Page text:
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Sunday, August 29, 2010

And the winner is... Competition

Something that's really irked me recently is a podcast from the BBC's Today programme about the dismantling of the Audit Commission in the UK. David Cameron's Conservative Party have been in power there for several months now, and are pursuing an agressively cost-saving agenda that is purportedly a way of digging the UK out of deficit, but is also raising concerns about the value that Cameron's Conservatives (13 Old Etonians in the Cabinet, folks) place on services that are important to poorer people, as well as institutions that hold government accountable. It seems that any time a Prime Minister tries to position himself as a regular, balanced kind of guy who's just like you, he's about to try and justify a plan to reduce the checks and balances on his own office.

Now, who knows whether the Audit Commission was doing a good job or not? Whether it was necessary or not? Whether it was efficient or not? Its stated aim was to monitor and regulate the spending of local government and the NHS - which certainly makes it sound like the commission was saving money rather than wasting it, but maybe there's more to it than that. Lord knows I can't claim to be an economic expert. What bothers me about all this is the way in which the Conservative government has gone about dismantling the body, and the dubious reasoning they have used to justify it to the public. It seems to be one of the least attractive character traits of the right wing that they demonstrate a low opinion of the public's intelligence, and show a tendency to push blatantly dishonest reasoning onto us, and then steadfastly defend it with a straight face. It's insulting - and very, very irritating.

The aforementioned podcast featured an interview with Local Government Minister Bob Neill, who had been sent along to explain the reasoning he - and Secretary of State for Commumities and Local Government Eric Pickles - used in making their decision.

Incidentally, this is what Bob Neill and Eric Pickles look like.

I think we can all agree that - speaking purely aesthetically for a moment - you couldn't find two more objectionable examples of everything people hate about Tories.

Anyway - among the things the Audit Commission is attacked for in this interview are:

- Buying pot plants for its offices
- Providing bagels for guests who had come in for meetings
- Funding a 'day out at Newmarket Race Course' for its staff

Incidentallly, on that last point - what they had actually done is hire some conference rooms at Newmarket for staff training (on a non-racing day), as they had established that this would be cheaper than maintaining in-house facilities. This is so absurdly different that it makes the government's 'spinning' veer dangerously close to outright lies.

Bob Neill boasts in this interview that the Conservative government has just cancelled the contract for newspapers delivered to minsters' offices, "because we don't think that's necessary. Individual people can bring in their own - that's what happens in most of the world isn't it?" This view of newspapers as recreational shows a terrifying lack of interest in world events that has echoes of George W Bush's White House. Besides, how much money is this going to save? Less than a fiver a day? Not going to make much of a dent in the 160 billion pound deficit, is it?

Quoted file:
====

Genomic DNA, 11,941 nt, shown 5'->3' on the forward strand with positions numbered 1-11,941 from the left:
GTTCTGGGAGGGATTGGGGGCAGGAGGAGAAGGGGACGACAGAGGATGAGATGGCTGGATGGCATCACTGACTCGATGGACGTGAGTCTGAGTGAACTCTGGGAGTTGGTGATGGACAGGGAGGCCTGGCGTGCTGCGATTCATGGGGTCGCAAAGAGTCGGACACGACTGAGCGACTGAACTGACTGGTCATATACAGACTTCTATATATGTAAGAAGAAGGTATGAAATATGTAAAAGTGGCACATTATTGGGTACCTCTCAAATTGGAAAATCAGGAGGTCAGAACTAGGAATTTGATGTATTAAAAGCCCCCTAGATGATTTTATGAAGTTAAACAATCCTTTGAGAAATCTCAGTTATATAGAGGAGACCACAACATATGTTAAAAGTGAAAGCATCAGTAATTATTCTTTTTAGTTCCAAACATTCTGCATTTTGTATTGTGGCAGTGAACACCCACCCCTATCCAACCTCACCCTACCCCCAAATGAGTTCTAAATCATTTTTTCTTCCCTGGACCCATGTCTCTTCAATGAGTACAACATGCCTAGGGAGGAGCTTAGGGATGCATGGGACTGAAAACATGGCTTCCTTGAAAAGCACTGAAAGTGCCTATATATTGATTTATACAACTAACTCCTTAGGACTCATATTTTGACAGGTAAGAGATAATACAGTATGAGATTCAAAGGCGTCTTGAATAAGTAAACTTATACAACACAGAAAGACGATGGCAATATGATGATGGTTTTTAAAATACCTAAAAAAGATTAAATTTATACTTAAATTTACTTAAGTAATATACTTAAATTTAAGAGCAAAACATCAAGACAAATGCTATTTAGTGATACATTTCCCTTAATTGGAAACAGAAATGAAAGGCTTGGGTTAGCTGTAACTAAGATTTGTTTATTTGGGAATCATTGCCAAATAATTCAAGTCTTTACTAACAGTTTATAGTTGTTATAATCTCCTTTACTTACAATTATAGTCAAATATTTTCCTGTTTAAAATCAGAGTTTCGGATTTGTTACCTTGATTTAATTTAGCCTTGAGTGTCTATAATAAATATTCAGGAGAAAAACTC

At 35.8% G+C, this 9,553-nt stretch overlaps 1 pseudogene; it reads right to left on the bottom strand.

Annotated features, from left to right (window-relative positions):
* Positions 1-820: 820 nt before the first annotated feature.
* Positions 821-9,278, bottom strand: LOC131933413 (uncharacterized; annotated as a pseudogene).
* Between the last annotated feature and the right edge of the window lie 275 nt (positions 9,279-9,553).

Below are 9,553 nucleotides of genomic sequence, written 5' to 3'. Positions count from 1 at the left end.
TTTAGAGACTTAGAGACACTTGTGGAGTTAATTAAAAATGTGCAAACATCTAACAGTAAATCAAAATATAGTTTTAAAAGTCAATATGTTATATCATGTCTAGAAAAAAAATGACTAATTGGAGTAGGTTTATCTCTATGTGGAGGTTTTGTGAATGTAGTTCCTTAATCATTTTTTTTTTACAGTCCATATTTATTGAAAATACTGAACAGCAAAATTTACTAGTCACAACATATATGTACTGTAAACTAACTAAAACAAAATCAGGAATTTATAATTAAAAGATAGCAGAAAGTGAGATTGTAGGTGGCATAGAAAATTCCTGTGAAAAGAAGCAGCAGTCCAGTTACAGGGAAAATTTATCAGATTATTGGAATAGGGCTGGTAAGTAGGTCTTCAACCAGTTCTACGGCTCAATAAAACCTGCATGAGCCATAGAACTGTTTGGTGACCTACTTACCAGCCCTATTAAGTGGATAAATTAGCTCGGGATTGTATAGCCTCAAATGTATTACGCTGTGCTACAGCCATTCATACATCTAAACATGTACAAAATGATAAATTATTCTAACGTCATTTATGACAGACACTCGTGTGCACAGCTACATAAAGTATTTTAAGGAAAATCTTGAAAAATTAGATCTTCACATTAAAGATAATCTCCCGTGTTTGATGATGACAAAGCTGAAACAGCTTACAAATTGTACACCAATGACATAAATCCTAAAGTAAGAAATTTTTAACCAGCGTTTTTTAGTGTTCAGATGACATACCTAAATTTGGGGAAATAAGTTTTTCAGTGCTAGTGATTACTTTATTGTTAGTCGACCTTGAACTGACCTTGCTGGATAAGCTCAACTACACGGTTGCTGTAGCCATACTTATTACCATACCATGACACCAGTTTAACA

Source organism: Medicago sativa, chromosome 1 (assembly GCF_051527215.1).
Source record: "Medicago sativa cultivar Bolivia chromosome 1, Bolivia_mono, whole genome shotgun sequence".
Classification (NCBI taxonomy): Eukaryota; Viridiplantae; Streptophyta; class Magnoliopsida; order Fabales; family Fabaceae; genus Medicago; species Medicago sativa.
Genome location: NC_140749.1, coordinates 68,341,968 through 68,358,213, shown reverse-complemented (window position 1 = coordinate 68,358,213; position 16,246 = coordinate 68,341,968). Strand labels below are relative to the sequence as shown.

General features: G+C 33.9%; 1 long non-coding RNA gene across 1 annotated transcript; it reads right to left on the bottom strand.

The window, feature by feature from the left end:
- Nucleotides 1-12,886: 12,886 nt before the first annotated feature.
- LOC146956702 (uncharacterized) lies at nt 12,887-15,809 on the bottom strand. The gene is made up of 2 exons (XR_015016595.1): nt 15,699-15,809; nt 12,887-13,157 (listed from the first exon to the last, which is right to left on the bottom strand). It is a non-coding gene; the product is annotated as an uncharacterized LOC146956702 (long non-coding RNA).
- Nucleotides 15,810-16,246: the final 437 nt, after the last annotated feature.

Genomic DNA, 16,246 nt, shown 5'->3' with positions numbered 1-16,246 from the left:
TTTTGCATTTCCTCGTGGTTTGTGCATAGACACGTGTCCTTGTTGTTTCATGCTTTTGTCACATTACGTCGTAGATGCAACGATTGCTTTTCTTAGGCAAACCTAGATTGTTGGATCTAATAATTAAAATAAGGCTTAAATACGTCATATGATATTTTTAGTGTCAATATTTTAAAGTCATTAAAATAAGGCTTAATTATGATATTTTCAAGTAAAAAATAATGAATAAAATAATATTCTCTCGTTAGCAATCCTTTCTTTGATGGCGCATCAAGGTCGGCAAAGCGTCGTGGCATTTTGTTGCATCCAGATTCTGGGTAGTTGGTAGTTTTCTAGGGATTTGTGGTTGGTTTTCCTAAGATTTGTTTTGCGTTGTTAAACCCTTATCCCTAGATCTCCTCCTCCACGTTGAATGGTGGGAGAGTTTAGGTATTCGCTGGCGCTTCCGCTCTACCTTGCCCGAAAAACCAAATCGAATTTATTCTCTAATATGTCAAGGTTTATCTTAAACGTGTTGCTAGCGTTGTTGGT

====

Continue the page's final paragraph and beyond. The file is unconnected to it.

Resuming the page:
But the really offensive part of the justification comes when the government attempts to explain why they want to replace the Audit Commission with identical services farmed out to the private sector. Asked whether he thinks these private companies would spend similar or greater amounts on catering, conference rooms, etc, Neill replies incredulously that that would be entirely a matter for them, and certainly none of his business - as if these expenses exist completely independently of the companies' business activities, and will have no effect whatsoever on the ultimate cost charged back to the taxpayer.

One of the words that Neill uses repeatedly in this interview is "competitive" - using the private sector is better because the prices are more competitive; the Audit Commission has been dumped because it was not competitive enough. But I don't want my public services to be competitively priced - at least, I don't want that to be their first concern. I want their first concern to be that they do the job required of them, properly and thoroughly. Does anyone really believe that the private sector can do these jobs more cheaply because they've found a magical way of getting 150 pence out of each pound? Or do we all actually understand that they do so by cutting corners, fudging figures, manipulating appearances, exploiting workers, and of course charging things through the back door?

Blindly prizing the wisdom of the private sector over good public ownership has often produced horrific results - from the woeful train services in the UK, to the USA's notorious healthcare situation. But it saves money - so no doubt conservative politicians will keep following the same road, in their endless quests for tax cuts. Like everyone else, I think it would be lovely to have lower taxes because we've saved waste in govenment - but I don't see that abolishing the Audit Commission is a very logical way to do that.

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